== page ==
thebossandking.jpg
Karaoke Korrespondent Jeff Roman checks in on Reverb every Wednesday. The Boss' "Thunder Road" remains one of his go-to numbers.
This week, the Karaoke Korrespondent

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Karaoke Korrespondent Discovers South Shoreline Romance at Its Finest

thebossandking.jpg
Karaoke Korrespondent Jeff Roman checks in on Reverb every Wednesday. The Boss' "Thunder Road" remains one of his go-to numbers.
This week, the Karaoke Korrespondent heads north to the land of blondes, Bob Seger, and a little too much Ghostbusters.

By Jeff Roman

A buddy of mine who lives in Shoreline tipped me off to a seven-nights-a-week karaoke bar connected to an Indian restaurant just past the city limits on 15th Ave N.E. called Mr. Z's. Last Friday I decided to check it out. The moment I walked in, I saw the waitress from the old Peking Palace, and realized this is where their karaoke crowd wound up after it changed owners and turned into the cesspool known today as Tiger's. I felt right at home immediately, and enjoyed myself so much that I came right back Saturday night and closed the place down.

I arrived Friday night at 9, just as the festivities began. The tables on the floor were all taken, and there were already a lot of singers on deck. I hung back at the bar with the catalog. The scene barside was noticeably elderly. The old-timer sitting beside me wore a small cowboy hat and greeted me with a very welcoming smile. I can thankfully say I've never experienced any real racism in my life, but whenever I feel genuine kindness from old white men, I always take stock in how lucky I am that I didn't have to grow up before the 1970s.

The KJ (Karaoke Jockey) came up to the old guy with a bunch of slips. They were all of the guy's regular songs. He just picked one, and gave them back to him. I really need to get around to listing my favorites, because looking through the book gets really monotonous at times. It took me a while to settle on something, and I knew I needed to get one up, because the first round of singers was already well over 10 deep.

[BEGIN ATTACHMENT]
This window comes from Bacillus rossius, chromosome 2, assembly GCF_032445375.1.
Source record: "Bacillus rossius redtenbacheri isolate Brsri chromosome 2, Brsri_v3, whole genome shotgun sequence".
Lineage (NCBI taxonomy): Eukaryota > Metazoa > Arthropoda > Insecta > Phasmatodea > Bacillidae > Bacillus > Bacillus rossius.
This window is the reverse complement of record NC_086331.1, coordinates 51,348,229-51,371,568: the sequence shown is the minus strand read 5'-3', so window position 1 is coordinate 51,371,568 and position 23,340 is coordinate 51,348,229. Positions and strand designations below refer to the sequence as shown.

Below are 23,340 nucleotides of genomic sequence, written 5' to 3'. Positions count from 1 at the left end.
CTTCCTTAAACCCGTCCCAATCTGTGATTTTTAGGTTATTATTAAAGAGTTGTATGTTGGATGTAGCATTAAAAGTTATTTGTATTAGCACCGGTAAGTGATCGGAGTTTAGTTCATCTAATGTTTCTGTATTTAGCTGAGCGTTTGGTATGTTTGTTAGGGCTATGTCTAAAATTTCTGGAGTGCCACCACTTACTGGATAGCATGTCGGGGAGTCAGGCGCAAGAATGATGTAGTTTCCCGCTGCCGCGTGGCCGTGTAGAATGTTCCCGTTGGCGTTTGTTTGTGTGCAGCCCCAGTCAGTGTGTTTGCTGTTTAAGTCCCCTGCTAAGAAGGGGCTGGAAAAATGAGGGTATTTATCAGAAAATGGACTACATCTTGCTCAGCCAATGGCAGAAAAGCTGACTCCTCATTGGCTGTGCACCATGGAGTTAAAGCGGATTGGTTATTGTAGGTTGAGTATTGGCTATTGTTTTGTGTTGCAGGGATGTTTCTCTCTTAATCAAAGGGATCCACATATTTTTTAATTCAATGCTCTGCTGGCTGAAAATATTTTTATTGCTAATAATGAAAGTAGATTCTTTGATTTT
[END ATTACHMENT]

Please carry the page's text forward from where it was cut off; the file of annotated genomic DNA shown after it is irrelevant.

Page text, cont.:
I assessed the crowd and decided to go with my number-one go-to song: "Thunder Road." The last time I sang it was when I choked during the karaoke contest at Wingmaster a couple months back. I took a break from it, because it let me down when I needed it the most. From the moment I heard the harmonica intro I got really exited to lay into it, but this time I didn't try to ham it up and sound like Bruce. The mic volume was perfect. I decided to sing it with my voice, but really feel the lyrics and live the story the Boss is telling. It worked out great. The crowd gave me the reaction I've come to expect when I perform that song.

Things got even busier as I was trying to figure out what my next offering would be. I didn't want to waste the pick on something too challenging, but I also wanted to deliver something the crowd would love. Of all the classic rockers, the performer whose vocals I can handle the best is Bob Seger. I can sing most of his songs with very little strain. The place was totally packed and I figured it would be my last performance of the night, so I decided to go with "Against the Wind."

As I was waiting for the KJ to cue up the disc, I decided to do a move that seems subtle enough, but makes a big difference when you're singing. I decided to leave the mic on the stand and just sing into it. As soon as the song kicked in, three ladies sitting at the table next to the stage area started dancing. That was awesome, and so is the first part of that song. The verse that goes "Janey was lovely--she was the queen of my nights" always makes me feel squishy the moment I sing it. You can only get to that level of feeling a song if you know the lyrics by heart. During the piano interlude I stepped away from the mic and danced along with the ladies. That's when I decided I'd be back the next day. When the song was over I got another great ovation and called it a night.